Some 20 years ago, the Ryans became a hockey family.
My parents dressed me in rented gear in front of the fireplace at home, ferried me to the rink and watched me fall further in love. My middle brother joined for a spell, and my youngest caught the bug early on.
He played his final game Feb. 28, falling by a few goals to a team that haunted my high school hockey career.
Our parents drove us to thousands of games, shelled out thousands of dollars and did essentially everything possible to support our love for the game. It took us to Minnesota and Buffalo, Cincinnati and Chicago, Detroit and Ontario, Canada, more times than I can count. Our winter weekends were spent on the road. Mom went through lots of warm coats.
Now, after about two decades in artificial iceboxes, my parents have to find something else to do in the winter. Skiing, maybe?
Six years removed from my last competitive game, many of the memories from my dozen seasons run together. But plenty remain as stories I’ve told since.
There’s the one time Dad and I flew to a tournament, and my gear got lost in the Minneapolis-St. Paul airport. He forced $20 on the airline employee who found my helmet, gloves and skates, and we rushed a rental car to the rink just in time for our first game.
I’ll never forget the unadulterated joy of accomplishing my only childhood dream, winning a state championship, in my last season of youth hockey. I haven’t watched the video in years, but I can still hear Mom yelling “anything is possible!” from the stands while Dad’s old video camera shakes and we celebrate a crucial goal in the waning moments of a semifinal game. We took a tour bus to nationals.
Frozen by a mix of anticipation, fear and excitement, I remember standing outside a dressing room several months later, waiting to hit the ice for my first high school game. A team captain asked if I was nervous. I replied that I was, big time. “Me too,” he replied. “That’s why we play the game.”
That’s one of the reasons, of course.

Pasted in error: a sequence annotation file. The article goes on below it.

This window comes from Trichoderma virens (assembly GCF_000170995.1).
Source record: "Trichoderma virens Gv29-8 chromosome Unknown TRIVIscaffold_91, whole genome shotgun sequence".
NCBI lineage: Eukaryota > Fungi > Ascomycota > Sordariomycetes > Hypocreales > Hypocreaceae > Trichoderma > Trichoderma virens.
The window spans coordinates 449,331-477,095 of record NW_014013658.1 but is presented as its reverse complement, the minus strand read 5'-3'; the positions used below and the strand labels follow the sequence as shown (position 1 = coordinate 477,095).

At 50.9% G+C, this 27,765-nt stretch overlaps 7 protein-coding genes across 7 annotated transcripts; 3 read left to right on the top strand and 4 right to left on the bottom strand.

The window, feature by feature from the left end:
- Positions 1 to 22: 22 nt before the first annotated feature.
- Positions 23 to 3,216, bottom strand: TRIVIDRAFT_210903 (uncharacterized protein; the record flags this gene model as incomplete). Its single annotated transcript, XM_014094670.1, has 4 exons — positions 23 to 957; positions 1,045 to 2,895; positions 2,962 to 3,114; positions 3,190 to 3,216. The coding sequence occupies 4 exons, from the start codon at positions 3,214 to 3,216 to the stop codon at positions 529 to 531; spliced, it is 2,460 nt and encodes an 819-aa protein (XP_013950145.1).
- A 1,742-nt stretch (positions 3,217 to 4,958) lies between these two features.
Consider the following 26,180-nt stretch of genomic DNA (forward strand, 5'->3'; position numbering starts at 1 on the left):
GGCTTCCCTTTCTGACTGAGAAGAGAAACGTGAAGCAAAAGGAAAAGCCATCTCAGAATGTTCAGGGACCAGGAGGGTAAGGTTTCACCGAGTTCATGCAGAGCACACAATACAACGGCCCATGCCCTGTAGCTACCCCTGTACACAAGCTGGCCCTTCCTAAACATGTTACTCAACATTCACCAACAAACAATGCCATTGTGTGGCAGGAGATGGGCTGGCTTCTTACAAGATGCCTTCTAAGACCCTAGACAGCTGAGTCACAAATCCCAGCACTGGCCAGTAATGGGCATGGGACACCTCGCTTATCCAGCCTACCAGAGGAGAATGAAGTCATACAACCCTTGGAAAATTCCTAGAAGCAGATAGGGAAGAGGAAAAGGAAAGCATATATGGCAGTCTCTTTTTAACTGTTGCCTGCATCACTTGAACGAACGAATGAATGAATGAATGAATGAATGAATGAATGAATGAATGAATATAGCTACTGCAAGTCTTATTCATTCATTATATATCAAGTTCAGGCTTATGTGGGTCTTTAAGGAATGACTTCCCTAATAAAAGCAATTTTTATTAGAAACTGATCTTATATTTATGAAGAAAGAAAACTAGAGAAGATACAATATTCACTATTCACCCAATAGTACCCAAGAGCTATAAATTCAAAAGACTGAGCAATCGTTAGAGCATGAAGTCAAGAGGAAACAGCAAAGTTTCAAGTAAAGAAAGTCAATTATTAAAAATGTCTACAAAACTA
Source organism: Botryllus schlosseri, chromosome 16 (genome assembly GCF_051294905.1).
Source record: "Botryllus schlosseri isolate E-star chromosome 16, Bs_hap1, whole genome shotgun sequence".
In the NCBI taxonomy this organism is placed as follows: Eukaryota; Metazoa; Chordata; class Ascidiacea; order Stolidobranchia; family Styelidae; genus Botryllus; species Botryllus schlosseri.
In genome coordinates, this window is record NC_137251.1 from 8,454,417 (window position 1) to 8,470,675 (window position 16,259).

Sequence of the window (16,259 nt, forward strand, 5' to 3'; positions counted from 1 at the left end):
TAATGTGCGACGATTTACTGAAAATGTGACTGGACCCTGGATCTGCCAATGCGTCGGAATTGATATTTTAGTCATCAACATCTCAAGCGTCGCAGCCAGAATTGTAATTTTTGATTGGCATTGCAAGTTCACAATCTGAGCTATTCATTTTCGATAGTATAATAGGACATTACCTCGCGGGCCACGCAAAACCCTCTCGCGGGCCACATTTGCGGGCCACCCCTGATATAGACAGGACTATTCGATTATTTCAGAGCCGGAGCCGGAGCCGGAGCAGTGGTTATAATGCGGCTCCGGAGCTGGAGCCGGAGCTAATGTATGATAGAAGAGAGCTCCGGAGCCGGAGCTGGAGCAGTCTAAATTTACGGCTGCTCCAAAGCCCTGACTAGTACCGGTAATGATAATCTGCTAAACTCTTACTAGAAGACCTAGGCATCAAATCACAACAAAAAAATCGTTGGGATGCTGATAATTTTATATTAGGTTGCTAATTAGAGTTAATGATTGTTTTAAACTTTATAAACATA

There’s the friendships forged in too-small dressing rooms and during early-morning skates, the way you really get to know someone when you spend hours in back of his dad’s truck on the way to practice twice a week.
It’s the mid-rate hotels where teens played hockey with foam balls in the hallway and parents took Jell-O shots. The blizzards Dad drove through. The egg sandwiches Mom made. All the times we dragged Chris along, and how he was a good sport despite time spent on a passion he didn’t share.
It’s air mattresses on the floor, VHS tapes in an old TV in Dad’s truck, broken sticks and skate sharpening cards.
It’s boxes of dusty medals and youngsters learning to play while wearing our hand-me-down gear.
Being five years apart, Jack and I never played on the same team. So the vast majority of the skates we shared were on the lake behind our house over Christmas vacation. At first, Dad would clear the ice for us, hauling the snowblower down the hill and toiling through the morning so we could play after lunch. We started to help at some point, skating back and forth with brooms and shovels.
Our hometown gets so much snow that we could keep the rink clear for only a few days or weeks at a time, but it was a boy’s dream to skate a few yards from his back deck. We’d find pucks in the sand when the snow cleared, remnants of another season passed.
I saw Jack play only a few times since moving away from home. But I could hardly contain myself when Mom told me he scored a hat trick a few weeks ago, netting his final tally on a breakaway that ended the game in a mercy.
The kid got good. I’m sorry I missed it.
Mom called on the way to Jack’s final game this season, putting me on speakerphone in the truck as Dad drove north to Sault Ste. Marie — or The Soo, as it’s known colloquially. I asked if it felt weird to be heading to what would presumably be their last game, and Mom admitted being a bit sad.
“It’s the end of an era,” I said. She agreed.
She said someday they might have grandkids to watch. Between us three kids, it’s not a poor possibility. But our hypothetical offspring could fall in love with soccer or, as Mom jokingly suggested, ballet. She ended up with three boys, mind you.
Whether those hypothetical kids choose hockey, ballet or something different altogether is insignificant, though. It’s not so much the medium that’s been such a blessing in our lives for about two decades; rather, it’s been the time spent together, supporting a shared passion.
While our collective career has run its course, the Ryans are still a hockey family.
Regular Postscript will return next month. As always, thanks for reading.